My little sister loved extremes. She stuffed her ears
with sand, chased seagulls
for hours along the shore, desperate to prove
she could catch them.
Grown now, we have switched places.
She shoves her smile, wide as a wingspan,
above her bed in an invisible safe.
There, she stashes her things—
A silver rose, at the end of a rope;
black cat figurines; six kinds of money. Nesting
between nag champa candles: letters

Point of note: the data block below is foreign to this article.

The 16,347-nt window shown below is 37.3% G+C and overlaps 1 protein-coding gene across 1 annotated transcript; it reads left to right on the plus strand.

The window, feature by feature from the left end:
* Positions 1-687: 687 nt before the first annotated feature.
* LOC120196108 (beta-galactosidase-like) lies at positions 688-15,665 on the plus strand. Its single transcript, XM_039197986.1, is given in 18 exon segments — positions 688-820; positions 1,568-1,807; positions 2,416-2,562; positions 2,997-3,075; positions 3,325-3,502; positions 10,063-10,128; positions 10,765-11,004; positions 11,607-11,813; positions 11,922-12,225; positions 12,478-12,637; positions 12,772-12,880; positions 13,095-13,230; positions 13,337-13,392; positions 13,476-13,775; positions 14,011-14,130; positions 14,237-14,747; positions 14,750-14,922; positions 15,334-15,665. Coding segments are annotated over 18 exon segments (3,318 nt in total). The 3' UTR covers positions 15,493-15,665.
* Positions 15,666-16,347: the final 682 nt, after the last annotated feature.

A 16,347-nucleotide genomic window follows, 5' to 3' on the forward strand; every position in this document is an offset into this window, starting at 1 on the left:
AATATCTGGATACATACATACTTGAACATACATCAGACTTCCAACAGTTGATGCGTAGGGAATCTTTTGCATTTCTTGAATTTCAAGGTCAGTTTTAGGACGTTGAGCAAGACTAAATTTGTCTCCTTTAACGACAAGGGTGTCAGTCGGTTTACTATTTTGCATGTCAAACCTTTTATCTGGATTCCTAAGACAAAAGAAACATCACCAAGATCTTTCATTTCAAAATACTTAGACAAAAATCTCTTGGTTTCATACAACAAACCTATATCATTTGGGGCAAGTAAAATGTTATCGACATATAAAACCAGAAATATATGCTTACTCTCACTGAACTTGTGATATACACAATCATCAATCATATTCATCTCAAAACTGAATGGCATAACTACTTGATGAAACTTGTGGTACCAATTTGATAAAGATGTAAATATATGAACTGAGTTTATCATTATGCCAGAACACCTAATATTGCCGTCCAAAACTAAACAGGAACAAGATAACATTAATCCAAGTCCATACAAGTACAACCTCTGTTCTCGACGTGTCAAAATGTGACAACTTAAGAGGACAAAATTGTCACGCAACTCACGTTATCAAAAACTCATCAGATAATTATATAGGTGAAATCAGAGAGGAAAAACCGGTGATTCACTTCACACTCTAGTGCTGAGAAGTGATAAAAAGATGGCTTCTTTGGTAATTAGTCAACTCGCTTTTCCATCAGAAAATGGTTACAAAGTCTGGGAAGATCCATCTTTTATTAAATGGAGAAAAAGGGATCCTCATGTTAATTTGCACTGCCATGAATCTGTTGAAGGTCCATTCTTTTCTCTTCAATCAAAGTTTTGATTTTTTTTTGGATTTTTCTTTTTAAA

from the first boy who kissed her—locked in,
ruthlessly. My sister is in, but not of,
her body: delicate, belly laced with ulcers.
Her brain, too, mulls its fate:
without medicine, the tumor would drub
her breasts clean of its milk. This dares
my sister to live, but life, she thinks, is unsafe.
She tells me the artist’s life is no life
for a mother like me, and we halve.
This rift has stolen years.
I miss the girl who refused
to hitch graves to her back,
who danced in the brief smoke
of each moment. I miss the girl who gave
her things away.
If laughter is the closest distance,
then what of tears? I want to tell her:
Gather your talismans
while the sun is out and waiting. Run.